"Tap it Out" Coming to Times Square

In 2012, "Tap it Out" was held at the World Financial Center.

There aren’t many opportunities to see 300 feet tapping in sync—unless you own Happy Feet on DVD. But this weekend, “Tap it Out” will give New Yorkers a show to remember. The performance will conclude the American Tap Dance Foundation’s week-long Tap City festival, which has hosted jams, master classes and performances in the area, as well as the 2013 Tap City Awards.

On Saturday, July 13, 150 tap students of all ages from all over the world will converge on Times Square, the perfect place to reflect the ensemble’s diversity. Dancers will perform choreography at noon, 1:00 pm and 2:00 pm. ATDF artistic director Tony Waag, who has been dubbed the “mayor of Tap City,” staged the event as a free a cappella extravaganza for NYC’s public. It may be hard to raise the roof at this outdoor venue, but the metallic symphony of riffs and rhythms is sure to be a hit.

Photo by Sara Krulwich

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Despite worldwide theater closures, the Universal Ballet Competition is keeping The Nutcracker tradition alive in 2020 with an online international competition. The event culminates in a streamed, full-length video of The Virtual Nutcracker consisting of winning entries on December 19. The competition is calling on studios, as well as dancers of all ages and levels, to submit videos by November 29 to be considered.

"Nutcracker is a tradition that is ingrained in our hearts," says UBC co-founder Lissette Salgado-Lucas, a former dancer with Royal Winnipeg Ballet and Joffrey Ballet. "We danced it for so long as professionals, we can't wait to pass it along to dancers through this competition."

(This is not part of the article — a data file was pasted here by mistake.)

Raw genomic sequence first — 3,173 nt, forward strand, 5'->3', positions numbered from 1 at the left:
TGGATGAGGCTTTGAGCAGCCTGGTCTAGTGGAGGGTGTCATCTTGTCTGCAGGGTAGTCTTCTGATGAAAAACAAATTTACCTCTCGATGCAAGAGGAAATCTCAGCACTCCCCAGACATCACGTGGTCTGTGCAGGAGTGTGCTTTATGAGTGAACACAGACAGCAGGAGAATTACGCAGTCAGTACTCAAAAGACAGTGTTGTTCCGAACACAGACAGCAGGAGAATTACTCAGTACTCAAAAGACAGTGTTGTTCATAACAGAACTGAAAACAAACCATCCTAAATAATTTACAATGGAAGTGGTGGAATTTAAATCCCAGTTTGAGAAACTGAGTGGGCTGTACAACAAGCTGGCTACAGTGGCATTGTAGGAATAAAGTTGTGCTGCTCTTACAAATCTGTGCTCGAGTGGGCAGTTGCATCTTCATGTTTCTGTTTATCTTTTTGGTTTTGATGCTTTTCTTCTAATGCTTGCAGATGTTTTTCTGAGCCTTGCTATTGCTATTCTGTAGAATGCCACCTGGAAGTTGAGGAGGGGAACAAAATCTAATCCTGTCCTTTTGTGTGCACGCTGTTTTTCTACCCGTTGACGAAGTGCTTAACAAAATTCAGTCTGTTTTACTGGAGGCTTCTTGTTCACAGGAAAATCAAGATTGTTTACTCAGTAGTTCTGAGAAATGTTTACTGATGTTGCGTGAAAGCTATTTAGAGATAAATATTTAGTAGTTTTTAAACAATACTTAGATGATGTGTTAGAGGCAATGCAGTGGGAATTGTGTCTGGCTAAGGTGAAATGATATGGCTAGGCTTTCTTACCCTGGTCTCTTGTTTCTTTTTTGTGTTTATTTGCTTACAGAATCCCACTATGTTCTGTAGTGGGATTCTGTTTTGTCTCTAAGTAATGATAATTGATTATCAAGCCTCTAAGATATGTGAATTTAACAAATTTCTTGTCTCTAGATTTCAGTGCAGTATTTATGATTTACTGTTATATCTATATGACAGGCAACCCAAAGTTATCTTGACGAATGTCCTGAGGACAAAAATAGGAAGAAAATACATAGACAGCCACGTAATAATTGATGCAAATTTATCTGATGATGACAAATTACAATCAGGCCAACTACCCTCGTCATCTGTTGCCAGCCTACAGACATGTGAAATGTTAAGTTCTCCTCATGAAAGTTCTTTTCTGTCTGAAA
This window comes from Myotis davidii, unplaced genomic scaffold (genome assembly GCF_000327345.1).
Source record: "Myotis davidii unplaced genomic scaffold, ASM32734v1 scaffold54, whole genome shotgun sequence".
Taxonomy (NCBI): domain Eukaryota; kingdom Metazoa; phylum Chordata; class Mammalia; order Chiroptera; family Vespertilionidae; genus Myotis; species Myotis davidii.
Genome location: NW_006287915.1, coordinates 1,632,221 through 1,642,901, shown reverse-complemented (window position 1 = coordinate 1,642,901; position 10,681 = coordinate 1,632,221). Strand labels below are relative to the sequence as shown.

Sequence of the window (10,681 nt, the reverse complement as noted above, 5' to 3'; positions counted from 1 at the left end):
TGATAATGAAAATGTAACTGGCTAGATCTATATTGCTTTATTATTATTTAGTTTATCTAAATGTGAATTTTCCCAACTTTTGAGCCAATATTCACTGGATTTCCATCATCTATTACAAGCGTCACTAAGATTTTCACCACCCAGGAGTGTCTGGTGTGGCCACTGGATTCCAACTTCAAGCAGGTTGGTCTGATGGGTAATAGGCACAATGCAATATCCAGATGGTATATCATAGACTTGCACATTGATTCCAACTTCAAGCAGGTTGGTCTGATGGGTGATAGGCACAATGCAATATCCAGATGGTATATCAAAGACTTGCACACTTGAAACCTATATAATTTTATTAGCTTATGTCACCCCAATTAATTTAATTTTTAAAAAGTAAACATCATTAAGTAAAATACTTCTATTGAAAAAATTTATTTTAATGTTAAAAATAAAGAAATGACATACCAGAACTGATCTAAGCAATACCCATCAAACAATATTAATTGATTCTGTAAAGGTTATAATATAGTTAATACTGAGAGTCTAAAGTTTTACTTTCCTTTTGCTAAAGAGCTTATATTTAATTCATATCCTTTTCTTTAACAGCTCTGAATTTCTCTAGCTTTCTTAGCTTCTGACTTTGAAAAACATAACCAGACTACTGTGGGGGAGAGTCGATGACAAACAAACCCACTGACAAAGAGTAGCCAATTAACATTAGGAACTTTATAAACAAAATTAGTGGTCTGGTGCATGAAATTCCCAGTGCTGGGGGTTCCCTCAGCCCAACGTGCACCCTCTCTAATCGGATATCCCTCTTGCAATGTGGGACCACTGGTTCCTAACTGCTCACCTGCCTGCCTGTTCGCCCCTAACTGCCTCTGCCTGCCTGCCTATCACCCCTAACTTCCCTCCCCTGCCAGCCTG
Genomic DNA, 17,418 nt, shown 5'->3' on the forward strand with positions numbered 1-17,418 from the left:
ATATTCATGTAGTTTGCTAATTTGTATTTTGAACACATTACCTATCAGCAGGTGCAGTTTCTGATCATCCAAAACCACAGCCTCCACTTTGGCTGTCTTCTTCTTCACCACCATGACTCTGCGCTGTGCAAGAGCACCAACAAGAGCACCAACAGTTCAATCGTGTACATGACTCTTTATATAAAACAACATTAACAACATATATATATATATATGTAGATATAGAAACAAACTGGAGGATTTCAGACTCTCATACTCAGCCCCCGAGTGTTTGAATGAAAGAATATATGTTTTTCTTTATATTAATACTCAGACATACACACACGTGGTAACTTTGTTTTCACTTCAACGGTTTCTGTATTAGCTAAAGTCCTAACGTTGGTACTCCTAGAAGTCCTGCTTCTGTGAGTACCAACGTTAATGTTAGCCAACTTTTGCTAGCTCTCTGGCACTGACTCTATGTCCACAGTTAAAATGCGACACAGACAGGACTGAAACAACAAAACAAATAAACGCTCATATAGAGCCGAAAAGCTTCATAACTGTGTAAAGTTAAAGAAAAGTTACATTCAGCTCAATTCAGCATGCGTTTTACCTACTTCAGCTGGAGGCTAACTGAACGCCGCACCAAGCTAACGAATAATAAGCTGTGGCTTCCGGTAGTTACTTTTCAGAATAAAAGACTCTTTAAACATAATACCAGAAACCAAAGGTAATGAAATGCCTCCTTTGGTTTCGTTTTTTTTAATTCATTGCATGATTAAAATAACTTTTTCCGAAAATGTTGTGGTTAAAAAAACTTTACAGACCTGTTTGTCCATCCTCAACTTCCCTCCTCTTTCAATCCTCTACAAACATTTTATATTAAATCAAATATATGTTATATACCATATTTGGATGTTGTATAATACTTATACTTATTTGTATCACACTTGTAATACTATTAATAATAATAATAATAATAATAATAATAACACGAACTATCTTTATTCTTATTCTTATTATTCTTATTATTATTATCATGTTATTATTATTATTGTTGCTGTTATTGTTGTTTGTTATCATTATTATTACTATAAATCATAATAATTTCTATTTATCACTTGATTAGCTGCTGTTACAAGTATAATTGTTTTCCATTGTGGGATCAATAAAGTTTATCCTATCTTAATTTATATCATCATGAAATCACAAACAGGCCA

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Robbie Sweeny, courtesy Funsch

Christy Funsch's teaching career has taken her from New York City to the Bay Area to Portugal, with a stint in a punk band in between. But this fall—fresh off a Fulbright in Portugal at the Instituto Politécnico de Lisboa, School of Dance (ESD), teaching and researching empathetic embodiment through somatic dance training—Funsch's teaching has taken her to an entirely new location: Zoom. A visiting professor at Slippery Rock University for the 2020–21 academic year, Funsch is adapting her eclectic, boundary-pushing approach to her virtual classes.

Originally from central New York State, Funsch spent 20 years performing in the Bay Area, where she also started her own company, Funsch Dance Experience. "My choreographic work from that time is in the dance-theater experiential, fantasy realm of performance," she says. "I also started blending genres and a lot of urban styles found their way into my choreography."

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Courtesy Meg Brooker

As the presidential election approaches, it's a particularly meaningful time to remember that we are celebrating the centennial of the 19th Amendment, when women earned the right to vote after a decades-long battle.

Movement was more than a metaphor for the fight for women's suffrage—dancers played a real role, most notably Florence Fleming Noyes, who performed her riveting solo Dance of Freedom in 1914 to embody the struggle for women's rights.

This fall, Middle Tennessee State University director of dance Meg Brooker is reconstructing Dance of Freedom on 11 of her students. A Noyes Rhythm teacher and an Isadora Duncan scholar, Brooker is passionate about bringing historic dance practices into a contemporary context.

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